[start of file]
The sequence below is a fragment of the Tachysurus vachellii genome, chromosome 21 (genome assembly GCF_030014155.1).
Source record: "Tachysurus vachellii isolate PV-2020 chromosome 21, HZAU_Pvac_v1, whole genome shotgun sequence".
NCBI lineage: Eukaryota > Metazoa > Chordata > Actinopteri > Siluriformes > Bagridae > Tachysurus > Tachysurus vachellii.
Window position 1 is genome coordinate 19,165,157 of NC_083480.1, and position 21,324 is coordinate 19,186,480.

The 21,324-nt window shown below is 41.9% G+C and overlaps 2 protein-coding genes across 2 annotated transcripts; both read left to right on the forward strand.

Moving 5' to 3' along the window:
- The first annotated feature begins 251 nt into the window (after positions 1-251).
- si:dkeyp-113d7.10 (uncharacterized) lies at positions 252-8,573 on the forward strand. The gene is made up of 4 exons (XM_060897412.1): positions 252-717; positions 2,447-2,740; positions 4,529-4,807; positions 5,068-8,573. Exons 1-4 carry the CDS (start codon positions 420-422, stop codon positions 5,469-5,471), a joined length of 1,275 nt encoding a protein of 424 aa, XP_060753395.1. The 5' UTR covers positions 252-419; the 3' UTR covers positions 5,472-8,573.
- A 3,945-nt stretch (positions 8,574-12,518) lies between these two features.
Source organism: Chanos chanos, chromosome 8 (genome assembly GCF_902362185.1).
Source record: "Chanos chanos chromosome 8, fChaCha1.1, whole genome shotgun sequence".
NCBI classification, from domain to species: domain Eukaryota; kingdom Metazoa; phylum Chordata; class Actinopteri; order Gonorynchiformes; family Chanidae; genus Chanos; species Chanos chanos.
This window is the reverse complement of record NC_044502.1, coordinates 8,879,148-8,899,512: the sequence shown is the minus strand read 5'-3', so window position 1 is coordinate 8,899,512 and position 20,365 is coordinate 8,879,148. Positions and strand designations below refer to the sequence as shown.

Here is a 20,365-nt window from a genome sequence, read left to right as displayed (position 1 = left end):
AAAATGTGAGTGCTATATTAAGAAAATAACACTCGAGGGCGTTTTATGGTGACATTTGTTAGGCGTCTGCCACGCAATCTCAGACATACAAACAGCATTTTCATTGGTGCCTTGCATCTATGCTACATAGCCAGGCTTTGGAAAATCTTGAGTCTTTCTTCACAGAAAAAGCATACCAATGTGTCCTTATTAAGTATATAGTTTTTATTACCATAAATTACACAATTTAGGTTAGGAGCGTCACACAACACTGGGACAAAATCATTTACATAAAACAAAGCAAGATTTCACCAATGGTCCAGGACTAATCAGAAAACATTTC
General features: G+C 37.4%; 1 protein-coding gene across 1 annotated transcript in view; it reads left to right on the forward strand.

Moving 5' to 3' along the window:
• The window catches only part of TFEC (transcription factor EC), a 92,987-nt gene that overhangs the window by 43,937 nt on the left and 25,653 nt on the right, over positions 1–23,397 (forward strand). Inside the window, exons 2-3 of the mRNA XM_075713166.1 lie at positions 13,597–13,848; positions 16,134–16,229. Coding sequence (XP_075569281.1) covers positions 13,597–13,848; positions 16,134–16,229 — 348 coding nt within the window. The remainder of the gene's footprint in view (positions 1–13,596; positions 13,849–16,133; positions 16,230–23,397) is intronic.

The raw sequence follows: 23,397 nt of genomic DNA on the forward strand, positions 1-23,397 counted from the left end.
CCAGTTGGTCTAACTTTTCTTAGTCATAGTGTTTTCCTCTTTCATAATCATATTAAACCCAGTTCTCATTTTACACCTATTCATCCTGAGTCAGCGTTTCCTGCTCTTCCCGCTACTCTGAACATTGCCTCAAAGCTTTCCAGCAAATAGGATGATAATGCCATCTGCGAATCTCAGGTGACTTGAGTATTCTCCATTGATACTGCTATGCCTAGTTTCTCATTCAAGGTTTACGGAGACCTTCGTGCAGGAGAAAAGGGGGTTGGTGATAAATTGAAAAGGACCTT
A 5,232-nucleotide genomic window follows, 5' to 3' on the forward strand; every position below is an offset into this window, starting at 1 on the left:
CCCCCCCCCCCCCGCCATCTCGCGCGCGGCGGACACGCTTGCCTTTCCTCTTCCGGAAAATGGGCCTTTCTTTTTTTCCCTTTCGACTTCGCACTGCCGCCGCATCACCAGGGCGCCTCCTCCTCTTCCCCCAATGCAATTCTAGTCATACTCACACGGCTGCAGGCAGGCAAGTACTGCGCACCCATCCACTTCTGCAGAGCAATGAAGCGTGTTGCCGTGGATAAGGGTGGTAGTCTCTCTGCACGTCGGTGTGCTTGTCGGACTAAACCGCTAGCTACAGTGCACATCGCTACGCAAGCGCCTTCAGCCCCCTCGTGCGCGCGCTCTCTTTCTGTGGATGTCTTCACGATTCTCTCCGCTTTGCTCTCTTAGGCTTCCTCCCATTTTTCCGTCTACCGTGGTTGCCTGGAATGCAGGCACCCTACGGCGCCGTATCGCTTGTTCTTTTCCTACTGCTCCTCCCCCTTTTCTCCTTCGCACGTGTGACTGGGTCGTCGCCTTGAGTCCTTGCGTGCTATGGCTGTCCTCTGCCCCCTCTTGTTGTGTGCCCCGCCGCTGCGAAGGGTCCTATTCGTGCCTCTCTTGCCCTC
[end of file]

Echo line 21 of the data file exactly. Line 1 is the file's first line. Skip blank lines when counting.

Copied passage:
A 5,232-nucleotide genomic window follows, 5' to 3' on the forward strand; every position below is an offset into this window, starting at 1 on the left: